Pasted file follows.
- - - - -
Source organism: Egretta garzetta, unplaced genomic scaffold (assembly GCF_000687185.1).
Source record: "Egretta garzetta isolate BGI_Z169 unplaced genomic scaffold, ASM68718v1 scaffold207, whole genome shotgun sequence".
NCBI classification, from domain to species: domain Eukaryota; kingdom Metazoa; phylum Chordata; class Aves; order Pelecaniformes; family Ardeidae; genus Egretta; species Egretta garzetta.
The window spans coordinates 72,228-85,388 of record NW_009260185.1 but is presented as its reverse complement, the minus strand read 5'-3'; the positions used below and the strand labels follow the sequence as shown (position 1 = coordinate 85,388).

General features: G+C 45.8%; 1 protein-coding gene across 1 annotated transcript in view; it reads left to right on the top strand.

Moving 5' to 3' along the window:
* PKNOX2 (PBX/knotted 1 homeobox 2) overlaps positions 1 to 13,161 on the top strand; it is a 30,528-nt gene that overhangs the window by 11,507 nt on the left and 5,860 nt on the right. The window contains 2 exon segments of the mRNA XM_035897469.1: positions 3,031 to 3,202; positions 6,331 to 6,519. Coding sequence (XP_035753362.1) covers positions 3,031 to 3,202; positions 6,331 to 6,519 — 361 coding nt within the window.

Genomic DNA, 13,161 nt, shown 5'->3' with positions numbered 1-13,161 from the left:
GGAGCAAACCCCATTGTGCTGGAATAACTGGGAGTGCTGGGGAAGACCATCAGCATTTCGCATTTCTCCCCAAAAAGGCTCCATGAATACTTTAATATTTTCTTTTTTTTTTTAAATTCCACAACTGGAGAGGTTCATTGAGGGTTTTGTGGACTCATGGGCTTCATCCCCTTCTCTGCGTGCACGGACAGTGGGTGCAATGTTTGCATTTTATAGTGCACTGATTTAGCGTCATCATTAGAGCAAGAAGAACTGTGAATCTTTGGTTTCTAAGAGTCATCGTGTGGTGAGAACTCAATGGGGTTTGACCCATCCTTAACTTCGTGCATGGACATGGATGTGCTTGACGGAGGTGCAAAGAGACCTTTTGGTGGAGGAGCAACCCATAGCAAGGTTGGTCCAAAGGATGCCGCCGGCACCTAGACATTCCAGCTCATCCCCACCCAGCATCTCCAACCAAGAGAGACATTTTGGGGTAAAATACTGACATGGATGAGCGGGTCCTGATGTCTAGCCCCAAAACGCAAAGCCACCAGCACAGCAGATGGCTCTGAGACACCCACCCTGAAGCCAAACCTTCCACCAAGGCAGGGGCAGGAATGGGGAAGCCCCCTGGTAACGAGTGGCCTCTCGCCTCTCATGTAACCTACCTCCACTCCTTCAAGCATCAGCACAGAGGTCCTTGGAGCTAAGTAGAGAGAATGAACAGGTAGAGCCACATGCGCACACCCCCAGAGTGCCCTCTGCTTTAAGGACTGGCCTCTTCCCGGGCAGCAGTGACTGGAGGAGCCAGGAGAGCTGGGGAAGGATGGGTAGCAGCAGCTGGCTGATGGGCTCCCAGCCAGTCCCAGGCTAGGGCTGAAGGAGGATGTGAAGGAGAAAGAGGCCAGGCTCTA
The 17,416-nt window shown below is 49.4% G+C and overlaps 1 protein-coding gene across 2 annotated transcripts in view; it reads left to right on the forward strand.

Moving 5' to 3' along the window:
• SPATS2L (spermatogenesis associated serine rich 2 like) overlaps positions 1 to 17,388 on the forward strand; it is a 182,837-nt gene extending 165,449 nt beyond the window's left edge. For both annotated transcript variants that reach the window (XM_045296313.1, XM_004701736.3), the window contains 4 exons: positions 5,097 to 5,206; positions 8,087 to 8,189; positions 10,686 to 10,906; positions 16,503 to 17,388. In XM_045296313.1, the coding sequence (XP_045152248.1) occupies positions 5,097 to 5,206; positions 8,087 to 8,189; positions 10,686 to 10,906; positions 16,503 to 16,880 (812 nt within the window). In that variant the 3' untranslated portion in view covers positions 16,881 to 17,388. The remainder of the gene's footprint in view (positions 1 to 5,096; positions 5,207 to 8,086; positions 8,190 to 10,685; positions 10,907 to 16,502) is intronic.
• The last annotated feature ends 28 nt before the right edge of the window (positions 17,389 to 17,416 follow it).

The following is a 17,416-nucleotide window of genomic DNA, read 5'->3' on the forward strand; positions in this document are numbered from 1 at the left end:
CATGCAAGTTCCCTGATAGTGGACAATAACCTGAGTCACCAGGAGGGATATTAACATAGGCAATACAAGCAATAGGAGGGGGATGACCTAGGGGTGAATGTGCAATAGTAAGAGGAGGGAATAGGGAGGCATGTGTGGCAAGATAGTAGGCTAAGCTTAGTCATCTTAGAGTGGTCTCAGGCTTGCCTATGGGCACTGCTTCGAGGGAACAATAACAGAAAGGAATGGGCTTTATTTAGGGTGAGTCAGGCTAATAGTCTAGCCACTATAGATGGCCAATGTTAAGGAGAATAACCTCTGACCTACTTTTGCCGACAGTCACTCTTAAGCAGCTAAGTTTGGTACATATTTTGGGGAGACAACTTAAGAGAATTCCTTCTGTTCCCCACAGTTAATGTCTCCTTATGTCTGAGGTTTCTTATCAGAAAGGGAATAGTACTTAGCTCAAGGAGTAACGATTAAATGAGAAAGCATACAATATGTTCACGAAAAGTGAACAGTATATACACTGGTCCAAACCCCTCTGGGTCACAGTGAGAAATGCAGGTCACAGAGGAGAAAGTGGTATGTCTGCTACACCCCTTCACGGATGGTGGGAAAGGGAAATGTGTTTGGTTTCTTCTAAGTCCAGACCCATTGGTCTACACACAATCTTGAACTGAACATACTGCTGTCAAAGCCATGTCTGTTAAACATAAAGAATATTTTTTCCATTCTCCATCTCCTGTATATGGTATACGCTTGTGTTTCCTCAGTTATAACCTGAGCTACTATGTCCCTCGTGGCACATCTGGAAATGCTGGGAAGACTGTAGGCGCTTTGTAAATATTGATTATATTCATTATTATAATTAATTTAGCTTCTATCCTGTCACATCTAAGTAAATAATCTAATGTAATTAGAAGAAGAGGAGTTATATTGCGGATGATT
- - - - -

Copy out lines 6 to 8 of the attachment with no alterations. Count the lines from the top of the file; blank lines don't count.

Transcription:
Moving 5' to 3' along the window:
* PKNOX2 (PBX/knotted 1 homeobox 2) overlaps positions 1 to 13,161 on the top strand; it is a 30,528-nt gene that overhangs the window by 11,507 nt on the left and 5,860 nt on the right. The window contains 2 exon segments of the mRNA XM_035897469.1: positions 3,031 to 3,202; positions 6,331 to 6,519. Coding sequence (XP_035753362.1) covers positions 3,031 to 3,202; positions 6,331 to 6,519 — 361 coding nt within the window.

Genomic DNA, 13,161 nt, shown 5'->3' with positions numbered 1-13,161 from the left: